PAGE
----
Government Policies Under Scrutiny

  • Holder fortifies protection of news media’s phone records, notes or emails

    Source: The New York Times. For most of his time as attorney general, Mr. Holder oversaw a crackdown on government officials who talked to reporters about national security without permission, bringing more charges against people accused of leaking information than all of his predecessors combined. He also approved subpoenas for numerous journalists. But he recently said that the effort went too far at times. Mr. Holder first began reviewing the news media guidelines in 2013 during heavy criticism after prosecutors seized some telephone records from The Associated Press and labeled a Fox News reporter, James Rosen, a potential criminal co-conspirator for asking about classified information. He announced revisions last February that made it significantly harder, though not impossible, to demand phone records, notes or emails from news organizations.

  • New York police officers are quick to resort to chokeholds, Inspector General finds

    Source: The New York Times. The first investigation by New York City’s police inspector general includes the finding that in several cases where officers were found to have used a chokehold, the banned maneuver was the officer’s initial physical response to verbal resistance. The 45-page report, released on Monday, follows the death in July of Eric Garner on Staten Island after an arresting officer placed him in a chokehold, a tactic that was banned by the Police Department two decades ago. The report looks at officers’ ongoing use of chokeholds and the department’s handling of such actions.

  • After scrutiny, C.I.A. mandate is untouched

    Source: The New York Times. The scathing report the Senate Intelligence Committee delivered this month is unlikely to significantly change the role the C.I.A. now plays in running America’s secret wars. A number of factors — from steadfast backing by Congress and the White House to strong public support for clandestine operations — ensure that an agency that has been ascendant since President Obama came into office is not likely to see its mission diminished, either during his waning years in the White House or for some time after that.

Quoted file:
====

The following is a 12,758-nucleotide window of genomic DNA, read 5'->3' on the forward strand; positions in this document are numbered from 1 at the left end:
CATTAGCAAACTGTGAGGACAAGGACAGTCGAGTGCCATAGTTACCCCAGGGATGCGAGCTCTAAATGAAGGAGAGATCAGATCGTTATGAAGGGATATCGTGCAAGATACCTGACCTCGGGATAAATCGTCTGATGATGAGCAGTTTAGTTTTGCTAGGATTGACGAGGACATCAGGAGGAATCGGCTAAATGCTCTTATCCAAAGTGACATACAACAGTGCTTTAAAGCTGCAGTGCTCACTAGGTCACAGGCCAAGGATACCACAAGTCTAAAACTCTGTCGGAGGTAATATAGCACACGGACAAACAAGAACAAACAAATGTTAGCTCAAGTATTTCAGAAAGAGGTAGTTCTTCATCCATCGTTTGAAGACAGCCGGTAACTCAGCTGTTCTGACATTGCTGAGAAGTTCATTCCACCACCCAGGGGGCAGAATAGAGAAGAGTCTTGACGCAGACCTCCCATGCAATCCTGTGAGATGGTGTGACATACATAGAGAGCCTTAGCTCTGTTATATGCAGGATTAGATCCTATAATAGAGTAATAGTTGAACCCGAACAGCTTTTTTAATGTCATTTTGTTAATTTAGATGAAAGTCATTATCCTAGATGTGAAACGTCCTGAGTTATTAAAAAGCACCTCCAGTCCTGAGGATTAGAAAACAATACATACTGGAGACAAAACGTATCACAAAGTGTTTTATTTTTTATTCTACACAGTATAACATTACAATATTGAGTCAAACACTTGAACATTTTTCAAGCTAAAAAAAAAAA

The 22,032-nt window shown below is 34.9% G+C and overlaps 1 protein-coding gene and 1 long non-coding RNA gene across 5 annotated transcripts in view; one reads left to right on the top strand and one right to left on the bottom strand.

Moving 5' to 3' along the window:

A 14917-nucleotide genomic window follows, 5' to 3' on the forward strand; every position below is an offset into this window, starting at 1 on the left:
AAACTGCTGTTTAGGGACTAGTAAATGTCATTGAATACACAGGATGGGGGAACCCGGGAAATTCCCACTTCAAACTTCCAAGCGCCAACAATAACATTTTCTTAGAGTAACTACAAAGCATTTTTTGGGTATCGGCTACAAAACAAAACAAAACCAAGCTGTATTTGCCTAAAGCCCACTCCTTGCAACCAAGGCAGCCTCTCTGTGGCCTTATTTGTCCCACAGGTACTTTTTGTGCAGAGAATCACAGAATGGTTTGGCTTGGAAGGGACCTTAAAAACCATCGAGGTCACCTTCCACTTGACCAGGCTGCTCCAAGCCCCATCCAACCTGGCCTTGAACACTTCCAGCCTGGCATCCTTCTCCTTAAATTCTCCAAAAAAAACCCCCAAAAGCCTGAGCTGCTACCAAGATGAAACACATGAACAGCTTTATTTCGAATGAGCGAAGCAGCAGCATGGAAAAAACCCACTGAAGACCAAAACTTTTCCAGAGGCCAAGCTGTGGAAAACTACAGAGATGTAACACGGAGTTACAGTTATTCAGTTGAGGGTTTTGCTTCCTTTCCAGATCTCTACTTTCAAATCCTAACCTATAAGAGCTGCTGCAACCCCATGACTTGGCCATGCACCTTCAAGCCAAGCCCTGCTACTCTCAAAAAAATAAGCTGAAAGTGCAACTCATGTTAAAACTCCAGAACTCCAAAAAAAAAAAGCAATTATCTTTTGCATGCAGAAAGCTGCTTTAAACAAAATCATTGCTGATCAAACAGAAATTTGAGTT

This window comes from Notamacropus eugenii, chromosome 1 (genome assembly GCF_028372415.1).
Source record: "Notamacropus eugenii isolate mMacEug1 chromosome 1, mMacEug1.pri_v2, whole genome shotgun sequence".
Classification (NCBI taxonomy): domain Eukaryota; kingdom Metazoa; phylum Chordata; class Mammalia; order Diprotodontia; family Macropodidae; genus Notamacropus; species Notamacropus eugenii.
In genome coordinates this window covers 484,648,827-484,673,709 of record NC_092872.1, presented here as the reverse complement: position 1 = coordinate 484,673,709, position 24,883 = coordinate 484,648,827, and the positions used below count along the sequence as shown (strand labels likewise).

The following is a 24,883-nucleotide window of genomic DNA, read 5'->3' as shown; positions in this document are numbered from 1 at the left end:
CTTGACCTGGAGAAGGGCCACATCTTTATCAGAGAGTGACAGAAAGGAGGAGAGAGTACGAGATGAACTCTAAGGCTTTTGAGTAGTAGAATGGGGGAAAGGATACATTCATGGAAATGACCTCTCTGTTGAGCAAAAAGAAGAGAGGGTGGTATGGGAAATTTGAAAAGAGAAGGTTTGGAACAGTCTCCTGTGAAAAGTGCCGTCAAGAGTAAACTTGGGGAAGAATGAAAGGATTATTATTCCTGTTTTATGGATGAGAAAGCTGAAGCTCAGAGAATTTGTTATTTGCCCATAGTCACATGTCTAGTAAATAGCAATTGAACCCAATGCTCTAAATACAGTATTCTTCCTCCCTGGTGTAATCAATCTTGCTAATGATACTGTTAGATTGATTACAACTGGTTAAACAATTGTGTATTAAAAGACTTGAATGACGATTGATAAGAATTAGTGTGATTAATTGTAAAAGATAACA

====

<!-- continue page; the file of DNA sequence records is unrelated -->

• ACLU accuses NSA of using holiday lull to ‘minimise impact’ of documents

    Source: The Guardian. The National Security Agency used the holiday lull to “minimise the impact” of a tranche of documents by releasing them on Christmas Eve, the American Civil Liberties Union (ACLU) said on Friday.
    The documents, which were released in response to a legal challenge by the ACLU under the Freedom of Information Act, are heavily – in some places totally –redacted versions of reports by the NSA to the President’s Intelligence Oversight Board dating back to 2007.

  • The other torture report: the secret CIA document that could unravel the case for torture

    Source: Huffington Post. As the public grapples with the gruesome realities put forth in the Senate Intelligence Committee’s damning report on the CIA’s torture program, the agency has dug in to defend itself. The CIA claims the torture tactics it used in the years following 9/11 were legal and saved American lives. And despite what the Senate study alleges, the agency insists it never lied about the torture program.One internal CIA document, though, could be key to discrediting this defense. And at this very moment, it’s tucked away in a Senate safe.Over the past five years, this document, known colloquially as the Panetta Review, has made its way to the center of an unprecedented feud between the Senate Intelligence Committee and the CIA. Committee members, who have spent those years investigating the torture program the CIA ran between roughly 2002 and 2006, believe the Panetta Review reveals that there was doubt within the agency itself about the morality and effectiveness of torture.

  • The weird saga of the other ‘smoking gun’ torture report the CIA still has under wraps